Although the three essays approach "hybridity" in a way very different from how I tend to think about the term, they do make interesting reading.
From the preface:
Hybridity, the theme of our first essay contest, is a metaphor entirely appropriate to the garden. Cross-pollination of plants has been a fundamental feature of agricultural practice for thousands of years. Not surprisingly, in the ninth-century Latin ode to the garden from which Hortulus takes its name, Walafrid Strabo comments on the varieties of mint he cultivates. In the same spirit, our goal of enriching the graduate community can be viewed through its lens: by publishing articles online, we seek to bring students and the curious from around the globe in contact with one another, so that the mingling of ideas leads to fertile germinations. The contest has born fruitful results: first place winner Daniel Gallagher’s article discusses Thomistic philosophy; second place winner Alexandra Cook’s essay treats Boethius’s allegorical characters in the Consolatio Philosophiae; and Scott Hendrix writes about the interplay between astronomy and religion. We hope you enjoy this harvest.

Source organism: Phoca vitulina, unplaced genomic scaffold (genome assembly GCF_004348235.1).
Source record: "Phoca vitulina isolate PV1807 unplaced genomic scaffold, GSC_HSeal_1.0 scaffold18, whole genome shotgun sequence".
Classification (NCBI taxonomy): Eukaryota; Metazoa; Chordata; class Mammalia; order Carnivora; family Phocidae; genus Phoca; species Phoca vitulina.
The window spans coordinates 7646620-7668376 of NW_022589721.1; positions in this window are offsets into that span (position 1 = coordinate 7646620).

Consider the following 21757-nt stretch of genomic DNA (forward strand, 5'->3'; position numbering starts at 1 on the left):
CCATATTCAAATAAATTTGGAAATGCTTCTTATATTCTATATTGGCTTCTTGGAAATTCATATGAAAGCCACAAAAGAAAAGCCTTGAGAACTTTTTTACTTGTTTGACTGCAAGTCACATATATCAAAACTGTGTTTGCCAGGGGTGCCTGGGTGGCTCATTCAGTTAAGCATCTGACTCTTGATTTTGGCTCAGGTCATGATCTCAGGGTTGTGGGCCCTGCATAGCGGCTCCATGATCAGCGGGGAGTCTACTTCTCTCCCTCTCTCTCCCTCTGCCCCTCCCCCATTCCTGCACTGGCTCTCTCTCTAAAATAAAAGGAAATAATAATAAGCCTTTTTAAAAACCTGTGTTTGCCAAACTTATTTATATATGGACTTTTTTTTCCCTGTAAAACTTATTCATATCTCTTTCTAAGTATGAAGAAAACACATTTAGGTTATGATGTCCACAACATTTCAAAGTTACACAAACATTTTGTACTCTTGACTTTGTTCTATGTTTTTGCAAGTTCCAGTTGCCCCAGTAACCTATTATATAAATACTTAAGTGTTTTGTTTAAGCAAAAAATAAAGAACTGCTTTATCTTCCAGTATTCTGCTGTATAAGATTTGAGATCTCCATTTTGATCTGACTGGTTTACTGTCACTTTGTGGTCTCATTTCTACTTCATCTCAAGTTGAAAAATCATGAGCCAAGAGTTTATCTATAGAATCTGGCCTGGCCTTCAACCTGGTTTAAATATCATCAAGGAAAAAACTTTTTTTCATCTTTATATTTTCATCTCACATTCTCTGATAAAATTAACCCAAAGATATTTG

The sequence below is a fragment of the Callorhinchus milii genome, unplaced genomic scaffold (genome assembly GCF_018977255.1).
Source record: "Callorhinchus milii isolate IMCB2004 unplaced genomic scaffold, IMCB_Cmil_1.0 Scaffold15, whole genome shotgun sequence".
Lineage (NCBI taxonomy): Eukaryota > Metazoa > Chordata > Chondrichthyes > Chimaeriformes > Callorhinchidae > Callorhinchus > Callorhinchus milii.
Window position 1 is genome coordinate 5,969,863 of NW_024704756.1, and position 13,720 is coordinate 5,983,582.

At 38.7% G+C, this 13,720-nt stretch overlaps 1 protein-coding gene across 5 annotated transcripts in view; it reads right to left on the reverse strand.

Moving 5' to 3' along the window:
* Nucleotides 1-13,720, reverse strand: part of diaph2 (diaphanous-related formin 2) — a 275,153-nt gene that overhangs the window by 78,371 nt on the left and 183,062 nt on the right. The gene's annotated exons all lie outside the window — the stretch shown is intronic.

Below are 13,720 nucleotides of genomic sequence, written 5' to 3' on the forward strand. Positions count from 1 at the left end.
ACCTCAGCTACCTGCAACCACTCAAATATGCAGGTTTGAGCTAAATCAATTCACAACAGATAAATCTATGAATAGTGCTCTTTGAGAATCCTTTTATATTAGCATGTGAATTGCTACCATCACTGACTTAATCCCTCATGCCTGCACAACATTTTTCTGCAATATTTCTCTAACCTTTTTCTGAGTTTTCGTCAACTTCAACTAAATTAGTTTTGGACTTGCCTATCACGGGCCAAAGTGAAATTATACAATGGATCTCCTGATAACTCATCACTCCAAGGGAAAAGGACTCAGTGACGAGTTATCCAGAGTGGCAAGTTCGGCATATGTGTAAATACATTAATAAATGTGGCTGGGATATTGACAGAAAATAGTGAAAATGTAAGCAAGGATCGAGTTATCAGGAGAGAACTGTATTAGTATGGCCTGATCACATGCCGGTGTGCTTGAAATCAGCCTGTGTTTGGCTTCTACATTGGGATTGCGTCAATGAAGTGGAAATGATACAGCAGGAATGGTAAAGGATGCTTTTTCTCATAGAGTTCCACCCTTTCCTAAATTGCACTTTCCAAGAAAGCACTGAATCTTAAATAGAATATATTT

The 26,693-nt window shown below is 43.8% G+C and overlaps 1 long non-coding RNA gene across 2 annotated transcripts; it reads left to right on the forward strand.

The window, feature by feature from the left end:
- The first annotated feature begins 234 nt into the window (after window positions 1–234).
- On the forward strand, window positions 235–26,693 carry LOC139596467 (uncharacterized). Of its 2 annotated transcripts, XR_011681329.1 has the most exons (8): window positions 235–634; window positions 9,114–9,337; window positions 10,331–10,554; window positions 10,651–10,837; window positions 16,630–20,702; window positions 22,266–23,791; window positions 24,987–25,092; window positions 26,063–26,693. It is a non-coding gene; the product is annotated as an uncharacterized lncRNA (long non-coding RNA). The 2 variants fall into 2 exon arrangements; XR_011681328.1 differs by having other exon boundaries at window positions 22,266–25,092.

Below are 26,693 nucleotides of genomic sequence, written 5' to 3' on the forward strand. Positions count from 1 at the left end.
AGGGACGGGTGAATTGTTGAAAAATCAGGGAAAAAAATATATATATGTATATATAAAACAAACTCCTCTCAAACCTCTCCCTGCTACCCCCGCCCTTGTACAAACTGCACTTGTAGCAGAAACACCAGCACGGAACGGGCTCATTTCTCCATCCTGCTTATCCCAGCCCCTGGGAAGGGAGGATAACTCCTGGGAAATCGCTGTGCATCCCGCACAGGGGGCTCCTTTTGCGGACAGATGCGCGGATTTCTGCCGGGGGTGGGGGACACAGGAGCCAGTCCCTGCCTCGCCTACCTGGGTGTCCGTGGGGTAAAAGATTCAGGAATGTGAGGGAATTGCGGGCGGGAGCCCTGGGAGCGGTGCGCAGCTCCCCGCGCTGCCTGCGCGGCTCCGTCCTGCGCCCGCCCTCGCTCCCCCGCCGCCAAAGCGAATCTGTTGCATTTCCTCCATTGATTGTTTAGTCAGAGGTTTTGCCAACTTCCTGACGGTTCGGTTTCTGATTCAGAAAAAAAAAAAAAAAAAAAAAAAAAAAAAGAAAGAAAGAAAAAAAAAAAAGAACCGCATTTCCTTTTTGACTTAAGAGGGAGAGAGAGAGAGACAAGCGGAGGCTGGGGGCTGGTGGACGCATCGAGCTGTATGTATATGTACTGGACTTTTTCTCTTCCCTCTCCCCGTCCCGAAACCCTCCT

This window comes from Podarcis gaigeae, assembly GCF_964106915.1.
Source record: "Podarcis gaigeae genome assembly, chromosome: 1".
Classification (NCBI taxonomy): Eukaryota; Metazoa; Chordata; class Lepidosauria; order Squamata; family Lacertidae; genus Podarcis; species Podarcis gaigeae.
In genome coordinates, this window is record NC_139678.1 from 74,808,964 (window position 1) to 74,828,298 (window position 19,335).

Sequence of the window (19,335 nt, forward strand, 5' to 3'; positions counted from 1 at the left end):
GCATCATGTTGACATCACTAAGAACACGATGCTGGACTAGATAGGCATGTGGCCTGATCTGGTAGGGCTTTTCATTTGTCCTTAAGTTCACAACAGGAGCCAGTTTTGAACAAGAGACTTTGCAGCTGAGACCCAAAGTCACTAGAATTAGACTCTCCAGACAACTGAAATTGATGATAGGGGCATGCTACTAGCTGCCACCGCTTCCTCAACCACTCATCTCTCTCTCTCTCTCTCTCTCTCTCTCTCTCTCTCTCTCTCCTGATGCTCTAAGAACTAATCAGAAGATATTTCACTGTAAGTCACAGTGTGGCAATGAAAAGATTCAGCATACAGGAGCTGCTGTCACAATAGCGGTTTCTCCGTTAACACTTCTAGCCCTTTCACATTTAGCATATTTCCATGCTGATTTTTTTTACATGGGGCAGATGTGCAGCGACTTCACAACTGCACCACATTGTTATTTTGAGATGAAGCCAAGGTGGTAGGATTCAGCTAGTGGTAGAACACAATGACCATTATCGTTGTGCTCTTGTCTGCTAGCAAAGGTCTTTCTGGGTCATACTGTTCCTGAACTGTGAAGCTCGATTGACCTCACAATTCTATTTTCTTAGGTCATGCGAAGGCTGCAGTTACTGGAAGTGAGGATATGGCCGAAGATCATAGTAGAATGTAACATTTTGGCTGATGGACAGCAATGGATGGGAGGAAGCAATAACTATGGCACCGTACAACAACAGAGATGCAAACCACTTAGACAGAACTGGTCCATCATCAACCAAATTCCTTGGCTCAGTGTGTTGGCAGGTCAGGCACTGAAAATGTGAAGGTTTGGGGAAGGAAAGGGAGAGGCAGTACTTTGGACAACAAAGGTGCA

Yes I do have one foot out the door but wanted to get this announcement up, since I know so many graduate students read this blog, and Hortulus is the kind of endeavor I'm happy to publicize.
Later today an announcement about a guest blogger. Then no more from me for a while.
I am already starting to suffer from "temporary loss of Cohen" anxiety. But looking forward to guest blogger. Have a wonderful time in Maine. Cheers, Eileen
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